Reference code(s): GB 0372 ROGERS
Held at: Bishopsgate Institute
Title: ROGERS, William (1819-1896)
Level of description: Collection
Extent: 3 volumes, 1 folder
Name of creator(s): Rogers | William | 1819-1896 | educational reformer
William Rogers was born in November 1819, was the son of William Lorance Rogers, a barrister of Lincoln's Inn and a London police magistrate, and his wife, Georgiana Louisa, daughter of George Daniell QC; sent to Eton College in September 1830; Oxford University, matriculating from Balliol College in 1837, and graduating BA in 1842 and MA in 1844. While at Oxford he obtained no academic distinction, but became well known as an oarsman. He had in May 1837 rowed in the Eton boat against Westminster. He took an active part in founding the Oxford University boat club, and rowed number four in the fourth race between Oxford and Cambridge in 1840; left Oxford and went with his mother and sisters on a tour abroad, staying mainly in Florence, and on his return entered the University of Durham (October 1842) for theological training; ordained to his first curacy--at Fulham--on Trinity Sunday 1843. In the summer of 1845, Rogers was appointed to the perpetual curacy of St Thomas's, Charterhouse, City of London; remained for eighteen years, and worked to improve the social conditions of his parishioners, particularly by establishing schools; exploited the influential friendships he had formed at Balliol with the likes of Lord Coleridge, Stafford Northcote, Lord Hobhouse, Dean Stanley, Jowett, and Archbishop Temple to carry through his schemes. He `eternally dunned' his friends, as he admitted, for his great educational work, but never for his own advancement. Within two months of his arrival he opened a school for street children in a blacksmith's shed and, in January 1847, he opened a large school building, erected at a cost of £1750. In five years' time he was educating 800 parish children at the new school, but was determined to extend his operations. He was encouraged by the sympathy of the marquess of Lansdowne, president of the council, who in 1852 laid the foundation of new buildings in Goswell Street, completed in the following year at a cost of £5500. Rogers had obtained £800 from the council of education; the remainder he obtained by his private fund-raising. But before the debt was extinguished he had projected another new school, in Golden Lane, and contrived to extract nearly £6000 from the government for the purpose. This was opened by the Prince Consort on 19 March 1857. Before he left St Thomas's, Charterhouse, the whole parish was a network of schools, described in the official reports on the schools published by Rogers successively in 1851, 1854, 1856, and 1857; appointed by Lord Derby a member of the Royal Commission to inquire into popular education, June 1858; returned at the head of the poll as a representative of the London school board, 1870; appointed Chaplain-in-Ordinary to the Queen, 1857; prebdendary at St Paul's, 1862; presented to the rectory of St Botolph without Bishopsgate, June 1863. There he energetically set about founding what were called `middle-class schools': secondary schools catering for the sons (he later added provision for girls) of tradesmen and clerks, intended for white-collar occupations in the City. At a time when secondary education was under review by the Taunton commission, Rogers became a leading promoter of such schools. The Cowper Street middle-class schools in Finsbury, for which he raised £20,000, were a model of their type. His next important work was the reconstruction of Alleyn's great charity at Dulwich, of which he was appointed a governor at the behest of the prince consort in 1857. After becoming chairman of the governors in 1862, Rogers had a stormy relationship with the headmaster, A. J. Carver, who was intent on establishing a leading public school. Rogers wanted the endowment to be used to establish middle-class schools in London parishes, an aim partly achieved, after four schemes had been mooted, in 1882 when the Alleyn School was founded as a separate institution from Dulwich College. Rogers advocated secular education, leaving doctrinal training to parents and clergy. He was much attacked in the religious press for an outburst in October 1866 against the obstacles to middle-class schools: `Hang economy, hang theology: let us begin' (Reminiscences, 167). This earned him the sobriquet `hang theology' Rogers. He supported the opening of museums and galleries on Sundays and was a founder of the non-sectarian Society for the Relief of Distress. In Bishopsgate, Rogers was active in the restoration of the church of St Botolph, and at all times, both in his own and adjoining parishes, the erection of baths, wash-houses, and drinking fountains, the extension of playgrounds, and the provision of cheap meals, industrial exhibitions, picture galleries, and free libraries had his heartiest support. His labours in his own parish culminated in the opening of the Bishopsgate Institute (24 November 1894). From the mid-1880s he was badly lame, which curtailed his activities. Rogers died Jan 1896.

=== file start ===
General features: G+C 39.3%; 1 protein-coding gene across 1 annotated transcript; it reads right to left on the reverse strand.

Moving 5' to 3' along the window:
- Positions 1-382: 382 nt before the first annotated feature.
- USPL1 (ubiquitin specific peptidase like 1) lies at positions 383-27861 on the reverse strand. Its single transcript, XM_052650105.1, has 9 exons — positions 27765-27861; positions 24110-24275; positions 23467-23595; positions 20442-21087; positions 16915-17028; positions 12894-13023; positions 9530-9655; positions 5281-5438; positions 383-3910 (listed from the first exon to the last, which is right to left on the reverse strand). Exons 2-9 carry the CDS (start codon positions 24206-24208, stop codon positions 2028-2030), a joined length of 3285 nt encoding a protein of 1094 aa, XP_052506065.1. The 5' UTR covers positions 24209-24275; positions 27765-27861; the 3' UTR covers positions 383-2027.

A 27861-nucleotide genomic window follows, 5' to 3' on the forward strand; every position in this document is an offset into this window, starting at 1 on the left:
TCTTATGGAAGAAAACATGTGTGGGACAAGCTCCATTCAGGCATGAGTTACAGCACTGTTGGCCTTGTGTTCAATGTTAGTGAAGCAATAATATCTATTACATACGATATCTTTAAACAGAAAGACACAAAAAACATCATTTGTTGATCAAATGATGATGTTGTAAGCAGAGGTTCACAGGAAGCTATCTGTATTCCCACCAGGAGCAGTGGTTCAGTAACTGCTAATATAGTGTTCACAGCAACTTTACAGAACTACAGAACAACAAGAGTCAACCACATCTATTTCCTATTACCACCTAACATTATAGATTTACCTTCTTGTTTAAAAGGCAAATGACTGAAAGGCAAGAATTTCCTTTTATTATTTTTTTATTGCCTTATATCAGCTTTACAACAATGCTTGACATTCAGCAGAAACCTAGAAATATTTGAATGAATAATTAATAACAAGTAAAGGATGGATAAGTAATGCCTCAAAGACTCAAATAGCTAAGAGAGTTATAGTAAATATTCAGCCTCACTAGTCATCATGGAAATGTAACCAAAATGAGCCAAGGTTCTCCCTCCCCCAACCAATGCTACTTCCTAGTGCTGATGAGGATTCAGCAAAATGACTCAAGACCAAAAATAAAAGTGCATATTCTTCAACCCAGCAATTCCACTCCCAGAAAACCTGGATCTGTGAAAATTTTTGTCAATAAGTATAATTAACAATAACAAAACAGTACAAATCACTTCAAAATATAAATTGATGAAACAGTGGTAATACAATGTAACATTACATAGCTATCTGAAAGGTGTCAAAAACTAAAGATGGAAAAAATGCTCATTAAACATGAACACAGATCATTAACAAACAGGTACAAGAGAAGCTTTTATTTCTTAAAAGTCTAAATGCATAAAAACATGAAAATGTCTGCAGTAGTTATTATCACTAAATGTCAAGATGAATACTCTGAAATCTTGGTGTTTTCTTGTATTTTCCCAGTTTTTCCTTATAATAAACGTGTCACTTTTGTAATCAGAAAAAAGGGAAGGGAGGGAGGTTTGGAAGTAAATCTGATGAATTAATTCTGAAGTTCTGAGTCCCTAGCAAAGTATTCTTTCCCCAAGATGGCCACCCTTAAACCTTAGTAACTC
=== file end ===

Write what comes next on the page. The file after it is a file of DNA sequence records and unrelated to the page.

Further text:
Scope and content/abstract:
Papers of educational reformer William Rogers (1819-1896), including: miscellaneous certificates, correspondence and papers regarding Rogers' life and career, religious appointments and the administration of St Botolph's without Bishopsgate, 1837-1994; volume of press cuttings of obituaries of Rogers from various newspapers and periodicals, 1896.
ACCESS AND USE
Language/scripts of material: English
System of arrangement:
No further arrangement required.
Conditions governing access:
Conditions governing reproduction:
Documents cannot be photocopied at present. Digital photography (without flash) is permitted for research purposes on completion of the Library's Copyright Declaration form and with respect to current UK copyright law.
Handlist available; ADLIB catalogue.
Immediate source of acquisition:
No further information at present.
Archivist's note: Entry compiled by Stefan Dickers.
Rules or conventions: Compiled in compliance with General International Standard Archival Description, ISAD(G), second edition, 2000; National Council on Archives Rules for the Construction of Personal, Place and Corporate Names, 1997.
Date(s) of descriptions: 24 July 2006